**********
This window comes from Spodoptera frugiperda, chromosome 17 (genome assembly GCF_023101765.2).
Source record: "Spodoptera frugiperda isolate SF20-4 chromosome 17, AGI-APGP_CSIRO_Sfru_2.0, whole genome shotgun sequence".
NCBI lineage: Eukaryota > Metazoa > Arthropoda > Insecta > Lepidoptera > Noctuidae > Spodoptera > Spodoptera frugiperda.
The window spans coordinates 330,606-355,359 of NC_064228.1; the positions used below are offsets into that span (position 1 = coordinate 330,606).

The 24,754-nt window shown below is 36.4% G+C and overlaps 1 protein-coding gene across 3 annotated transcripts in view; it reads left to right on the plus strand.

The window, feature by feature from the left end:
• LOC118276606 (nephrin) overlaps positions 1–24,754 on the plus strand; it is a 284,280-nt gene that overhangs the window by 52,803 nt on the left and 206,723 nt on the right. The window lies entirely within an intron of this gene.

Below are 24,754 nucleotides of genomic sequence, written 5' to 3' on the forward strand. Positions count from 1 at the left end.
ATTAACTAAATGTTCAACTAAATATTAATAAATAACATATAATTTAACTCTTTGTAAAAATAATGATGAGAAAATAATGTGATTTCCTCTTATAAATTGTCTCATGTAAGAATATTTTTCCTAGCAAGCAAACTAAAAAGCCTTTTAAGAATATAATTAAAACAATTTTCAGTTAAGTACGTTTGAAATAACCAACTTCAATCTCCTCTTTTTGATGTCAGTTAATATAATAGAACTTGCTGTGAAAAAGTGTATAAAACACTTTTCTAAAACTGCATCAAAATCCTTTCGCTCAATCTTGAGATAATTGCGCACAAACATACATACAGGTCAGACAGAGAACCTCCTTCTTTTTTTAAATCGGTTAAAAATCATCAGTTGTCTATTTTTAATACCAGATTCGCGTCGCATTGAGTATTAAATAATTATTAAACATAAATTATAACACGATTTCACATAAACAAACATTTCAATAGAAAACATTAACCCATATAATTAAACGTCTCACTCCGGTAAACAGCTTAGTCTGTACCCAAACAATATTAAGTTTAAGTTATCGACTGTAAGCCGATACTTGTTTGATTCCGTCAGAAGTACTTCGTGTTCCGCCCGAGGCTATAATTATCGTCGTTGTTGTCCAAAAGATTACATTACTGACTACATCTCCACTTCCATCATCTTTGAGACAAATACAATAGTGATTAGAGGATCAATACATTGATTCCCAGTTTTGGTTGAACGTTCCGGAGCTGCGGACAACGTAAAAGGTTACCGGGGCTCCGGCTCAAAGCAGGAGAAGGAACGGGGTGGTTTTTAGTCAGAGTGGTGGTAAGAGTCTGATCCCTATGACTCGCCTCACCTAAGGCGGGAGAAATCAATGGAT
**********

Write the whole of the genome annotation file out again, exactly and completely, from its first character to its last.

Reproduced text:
This window comes from Spodoptera frugiperda, chromosome 17 (genome assembly GCF_023101765.2).
Source record: "Spodoptera frugiperda isolate SF20-4 chromosome 17, AGI-APGP_CSIRO_Sfru_2.0, whole genome shotgun sequence".
NCBI lineage: Eukaryota > Metazoa > Arthropoda > Insecta > Lepidoptera > Noctuidae > Spodoptera > Spodoptera frugiperda.
The window spans coordinates 330,606-355,359 of NC_064228.1; the positions used below are offsets into that span (position 1 = coordinate 330,606).

The 24,754-nt window shown below is 36.4% G+C and overlaps 1 protein-coding gene across 3 annotated transcripts in view; it reads left to right on the plus strand.

The window, feature by feature from the left end:
• LOC118276606 (nephrin) overlaps positions 1–24,754 on the plus strand; it is a 284,280-nt gene that overhangs the window by 52,803 nt on the left and 206,723 nt on the right. The window lies entirely within an intron of this gene.

Below are 24,754 nucleotides of genomic sequence, written 5' to 3' on the forward strand. Positions count from 1 at the left end.
ATTAACTAAATGTTCAACTAAATATTAATAAATAACATATAATTTAACTCTTTGTAAAAATAATGATGAGAAAATAATGTGATTTCCTCTTATAAATTGTCTCATGTAAGAATATTTTTCCTAGCAAGCAAACTAAAAAGCCTTTTAAGAATATAATTAAAACAATTTTCAGTTAAGTACGTTTGAAATAACCAACTTCAATCTCCTCTTTTTGATGTCAGTTAATATAATAGAACTTGCTGTGAAAAAGTGTATAAAACACTTTTCTAAAACTGCATCAAAATCCTTTCGCTCAATCTTGAGATAATTGCGCACAAACATACATACAGGTCAGACAGAGAACCTCCTTCTTTTTTTAAATCGGTTAAAAATCATCAGTTGTCTATTTTTAATACCAGATTCGCGTCGCATTGAGTATTAAATAATTATTAAACATAAATTATAACACGATTTCACATAAACAAACATTTCAATAGAAAACATTAACCCATATAATTAAACGTCTCACTCCGGTAAACAGCTTAGTCTGTACCCAAACAATATTAAGTTTAAGTTATCGACTGTAAGCCGATACTTGTTTGATTCCGTCAGAAGTACTTCGTGTTCCGCCCGAGGCTATAATTATCGTCGTTGTTGTCCAAAAGATTACATTACTGACTACATCTCCACTTCCATCATCTTTGAGACAAATACAATAGTGATTAGAGGATCAATACATTGATTCCCAGTTTTGGTTGAACGTTCCGGAGCTGCGGACAACGTAAAAGGTTACCGGGGCTCCGGCTCAAAGCAGGAGAAGGAACGGGGTGGTTTTTAGTCAGAGTGGTGGTAAGAGTCTGATCCCTATGACTCGCCTCACCTAAGGCGGGAGAAATCAATGGAT